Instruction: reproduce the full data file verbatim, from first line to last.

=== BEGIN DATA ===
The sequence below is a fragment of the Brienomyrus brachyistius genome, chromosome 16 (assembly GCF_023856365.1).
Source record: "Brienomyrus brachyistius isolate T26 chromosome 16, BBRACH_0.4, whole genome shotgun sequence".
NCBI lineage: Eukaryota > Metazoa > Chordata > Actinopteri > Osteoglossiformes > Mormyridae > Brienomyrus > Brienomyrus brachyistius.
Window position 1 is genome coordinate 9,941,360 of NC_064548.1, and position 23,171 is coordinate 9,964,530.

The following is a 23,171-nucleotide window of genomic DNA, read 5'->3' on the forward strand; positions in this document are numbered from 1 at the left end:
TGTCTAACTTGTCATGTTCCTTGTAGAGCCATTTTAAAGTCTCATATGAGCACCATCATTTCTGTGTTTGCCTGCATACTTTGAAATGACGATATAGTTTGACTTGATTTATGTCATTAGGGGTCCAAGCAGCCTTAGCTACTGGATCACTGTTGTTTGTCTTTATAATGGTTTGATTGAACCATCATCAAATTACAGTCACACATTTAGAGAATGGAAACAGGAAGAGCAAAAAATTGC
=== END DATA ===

The sequence below is a fragment of the Brienomyrus brachyistius genome, chromosome 16 (assembly GCF_023856365.1).
Source record: "Brienomyrus brachyistius isolate T26 chromosome 16, BBRACH_0.4, whole genome shotgun sequence".
NCBI lineage: Eukaryota > Metazoa > Chordata > Actinopteri > Osteoglossiformes > Mormyridae > Brienomyrus > Brienomyrus brachyistius.
Window position 1 is genome coordinate 9,941,360 of NC_064548.1, and position 23,171 is coordinate 9,964,530.

The following is a 23,171-nucleotide window of genomic DNA, read 5'->3' on the forward strand; positions in this document are numbered from 1 at the left end:
TGTCTAACTTGTCATGTTCCTTGTAGAGCCATTTTAAAGTCTCATATGAGCACCATCATTTCTGTGTTTGCCTGCATACTTTGAAATGACGATATAGTTTGACTTGATTTATGTCATTAGGGGTCCAAGCAGCCTTAGCTACTGGATCACTGTTGTTTGTCTTTATAATGGTTTGATTGAACCATCATCAAATTACAGTCACACATTTAGAGAATGGAAACAGGAAGAGCAAAAAATTGC